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Arthur Lee (musician)

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Title: Arthur Lee (musician)  
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Subject: Forever Changes, False Start (album), Four Sail, Vindicator (album), Reel to Real (album)
Collection: 1945 Births, 2006 Deaths, 20Th-Century American Singers, African-American Musicians, African-American Rock Musicians, American Composers, American Male Singers, American Male Singer-Songwriters, American Male Songwriters, American Multi-Instrumentalists, American Rock Guitarists, American Rock Singers, American Rock Singer-Songwriters, American Rock Songwriters, American Singer-Songwriters, American Songwriters, Burials at Forest Lawn Memorial Park (Hollywood Hills), Cancer Deaths in Tennessee, Deaths from Leukemia, Love (Band) Members, Musicians from Memphis, Tennessee, People from Memphis, Tennessee, Protopunk Musicians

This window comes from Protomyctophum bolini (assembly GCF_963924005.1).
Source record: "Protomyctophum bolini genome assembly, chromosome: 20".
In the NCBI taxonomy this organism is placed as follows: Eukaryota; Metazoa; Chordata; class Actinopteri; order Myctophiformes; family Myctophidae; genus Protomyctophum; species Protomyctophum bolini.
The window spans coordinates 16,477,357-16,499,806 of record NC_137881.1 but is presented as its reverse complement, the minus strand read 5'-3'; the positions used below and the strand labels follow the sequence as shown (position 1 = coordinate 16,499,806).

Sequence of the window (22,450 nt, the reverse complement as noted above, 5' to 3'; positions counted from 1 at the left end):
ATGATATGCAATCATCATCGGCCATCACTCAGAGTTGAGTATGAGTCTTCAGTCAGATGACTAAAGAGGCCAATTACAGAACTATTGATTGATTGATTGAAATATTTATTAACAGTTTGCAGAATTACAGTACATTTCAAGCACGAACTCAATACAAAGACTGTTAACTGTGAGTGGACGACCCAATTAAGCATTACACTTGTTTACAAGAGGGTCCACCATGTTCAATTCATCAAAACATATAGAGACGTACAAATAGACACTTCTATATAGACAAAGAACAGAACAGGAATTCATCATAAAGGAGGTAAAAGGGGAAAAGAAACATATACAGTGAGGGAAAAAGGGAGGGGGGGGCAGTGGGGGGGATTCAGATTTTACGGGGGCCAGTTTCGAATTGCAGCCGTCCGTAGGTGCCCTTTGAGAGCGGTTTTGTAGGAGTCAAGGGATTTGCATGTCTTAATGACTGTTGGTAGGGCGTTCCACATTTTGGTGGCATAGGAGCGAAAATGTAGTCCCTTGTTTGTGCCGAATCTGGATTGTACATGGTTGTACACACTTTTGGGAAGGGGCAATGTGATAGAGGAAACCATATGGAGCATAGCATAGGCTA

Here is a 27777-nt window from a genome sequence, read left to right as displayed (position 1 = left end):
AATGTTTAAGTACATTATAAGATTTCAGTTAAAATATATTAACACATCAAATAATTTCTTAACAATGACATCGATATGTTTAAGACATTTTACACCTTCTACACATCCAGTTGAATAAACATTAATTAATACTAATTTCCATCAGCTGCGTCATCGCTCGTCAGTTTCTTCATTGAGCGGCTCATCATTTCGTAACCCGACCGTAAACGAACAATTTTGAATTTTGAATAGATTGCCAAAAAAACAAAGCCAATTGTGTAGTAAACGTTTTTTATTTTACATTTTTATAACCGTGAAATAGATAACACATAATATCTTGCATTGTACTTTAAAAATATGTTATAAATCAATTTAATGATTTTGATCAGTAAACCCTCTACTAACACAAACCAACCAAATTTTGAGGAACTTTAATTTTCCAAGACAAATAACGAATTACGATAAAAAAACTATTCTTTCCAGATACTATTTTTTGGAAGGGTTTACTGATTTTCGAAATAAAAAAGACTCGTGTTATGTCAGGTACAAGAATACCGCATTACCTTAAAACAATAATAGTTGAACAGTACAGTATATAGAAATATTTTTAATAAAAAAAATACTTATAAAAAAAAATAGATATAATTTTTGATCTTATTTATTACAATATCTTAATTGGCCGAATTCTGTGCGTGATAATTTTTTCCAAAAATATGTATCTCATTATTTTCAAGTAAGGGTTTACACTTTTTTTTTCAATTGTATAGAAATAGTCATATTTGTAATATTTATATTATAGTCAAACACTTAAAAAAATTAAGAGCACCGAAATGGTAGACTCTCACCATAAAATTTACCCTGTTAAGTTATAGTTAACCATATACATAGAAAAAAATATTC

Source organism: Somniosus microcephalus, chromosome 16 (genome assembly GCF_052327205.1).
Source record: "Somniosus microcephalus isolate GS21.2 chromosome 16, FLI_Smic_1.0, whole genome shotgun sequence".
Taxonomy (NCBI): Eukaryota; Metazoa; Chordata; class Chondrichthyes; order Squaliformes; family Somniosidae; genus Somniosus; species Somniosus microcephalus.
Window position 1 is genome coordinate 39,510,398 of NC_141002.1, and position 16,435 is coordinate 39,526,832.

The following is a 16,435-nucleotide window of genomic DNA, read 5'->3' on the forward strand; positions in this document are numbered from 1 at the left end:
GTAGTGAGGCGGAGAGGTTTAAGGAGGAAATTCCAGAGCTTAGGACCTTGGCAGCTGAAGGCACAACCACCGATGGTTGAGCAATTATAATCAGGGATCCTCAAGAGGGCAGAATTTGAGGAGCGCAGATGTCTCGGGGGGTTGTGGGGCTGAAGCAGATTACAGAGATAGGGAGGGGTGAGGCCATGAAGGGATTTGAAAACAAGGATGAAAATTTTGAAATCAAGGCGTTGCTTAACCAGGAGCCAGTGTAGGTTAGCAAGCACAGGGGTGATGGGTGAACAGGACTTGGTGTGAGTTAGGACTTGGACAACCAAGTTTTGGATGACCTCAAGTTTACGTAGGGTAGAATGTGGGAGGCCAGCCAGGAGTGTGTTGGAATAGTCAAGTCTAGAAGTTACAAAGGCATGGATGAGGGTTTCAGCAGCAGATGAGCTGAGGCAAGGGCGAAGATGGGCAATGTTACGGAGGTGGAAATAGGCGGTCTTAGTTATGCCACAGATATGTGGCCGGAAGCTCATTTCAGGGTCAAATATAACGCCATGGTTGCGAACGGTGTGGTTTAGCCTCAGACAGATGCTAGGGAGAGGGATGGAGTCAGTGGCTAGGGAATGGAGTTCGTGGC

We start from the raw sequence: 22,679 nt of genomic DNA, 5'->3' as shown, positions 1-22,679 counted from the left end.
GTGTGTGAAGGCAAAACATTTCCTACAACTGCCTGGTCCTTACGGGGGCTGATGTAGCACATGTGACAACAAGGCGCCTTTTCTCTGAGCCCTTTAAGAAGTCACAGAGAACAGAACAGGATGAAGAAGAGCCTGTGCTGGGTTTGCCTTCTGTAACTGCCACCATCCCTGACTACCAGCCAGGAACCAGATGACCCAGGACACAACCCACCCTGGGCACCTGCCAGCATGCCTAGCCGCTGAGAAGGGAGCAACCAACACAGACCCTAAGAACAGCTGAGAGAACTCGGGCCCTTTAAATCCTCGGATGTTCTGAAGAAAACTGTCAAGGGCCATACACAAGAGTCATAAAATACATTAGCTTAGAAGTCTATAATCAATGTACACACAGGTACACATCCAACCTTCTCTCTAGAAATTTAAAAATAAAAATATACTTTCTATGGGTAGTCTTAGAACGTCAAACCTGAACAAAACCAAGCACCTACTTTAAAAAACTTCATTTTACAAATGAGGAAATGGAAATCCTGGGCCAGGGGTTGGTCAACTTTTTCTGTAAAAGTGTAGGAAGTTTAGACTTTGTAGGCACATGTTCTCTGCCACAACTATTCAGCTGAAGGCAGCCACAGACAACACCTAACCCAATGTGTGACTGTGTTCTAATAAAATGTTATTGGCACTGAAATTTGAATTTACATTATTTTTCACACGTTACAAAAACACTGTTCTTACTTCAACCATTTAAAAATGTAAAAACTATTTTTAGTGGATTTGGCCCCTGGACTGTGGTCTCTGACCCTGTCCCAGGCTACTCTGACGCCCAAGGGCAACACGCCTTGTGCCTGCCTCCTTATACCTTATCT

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Arthur Lee (musician)

Arthur Lee
Arthur Lee on November 5, 1977. Photograph taken by Ed Perlstein.
Background information
Birth name Arthur Taylor
Also known as Arthur Taylor Lee
Born March 7, 1945
Memphis, Tennessee, United States
Died August 3, 2006(2006-08-03) (aged 61)
Memphis, Tennessee, U.S.
Genres Psychedelic rock, folk rock
Occupation(s) Musician, songwriter, producer
Instruments Vocals, guitar, harmonica, drums, percussion, congas
Years active 1963–2006
Associated acts Love

Arthur Taylor Lee (born Arthur Taylor; March 7, 1945 – August 3, 2006) was an American musician and singer, known as the frontman, songwriter and multi-instrumentalist of the Los Angeles rock band Love, best known for their critically acclaimed 1967 album, Forever Changes.


  • Early years 1
  • Pre-Love 2
  • Love 3
  • Solo career 4
  • Prison 5
  • Final years 6
  • Legacy 7
  • Discography 8
    • With Love 8.1
    • Solo albums 8.2
  • References 9
  • External links 10

Early years

Lee was born Arthur Taylor[1] in Memphis, Tennessee, the son of Chester Taylor, a jazz cornet player, and Agnes Taylor, a school teacher. He and his mother moved to Los Angeles when he was five. In 1953 his mother married Clinton Lee, who adopted Arthur and legally changed his name to Arthur Taylor Lee.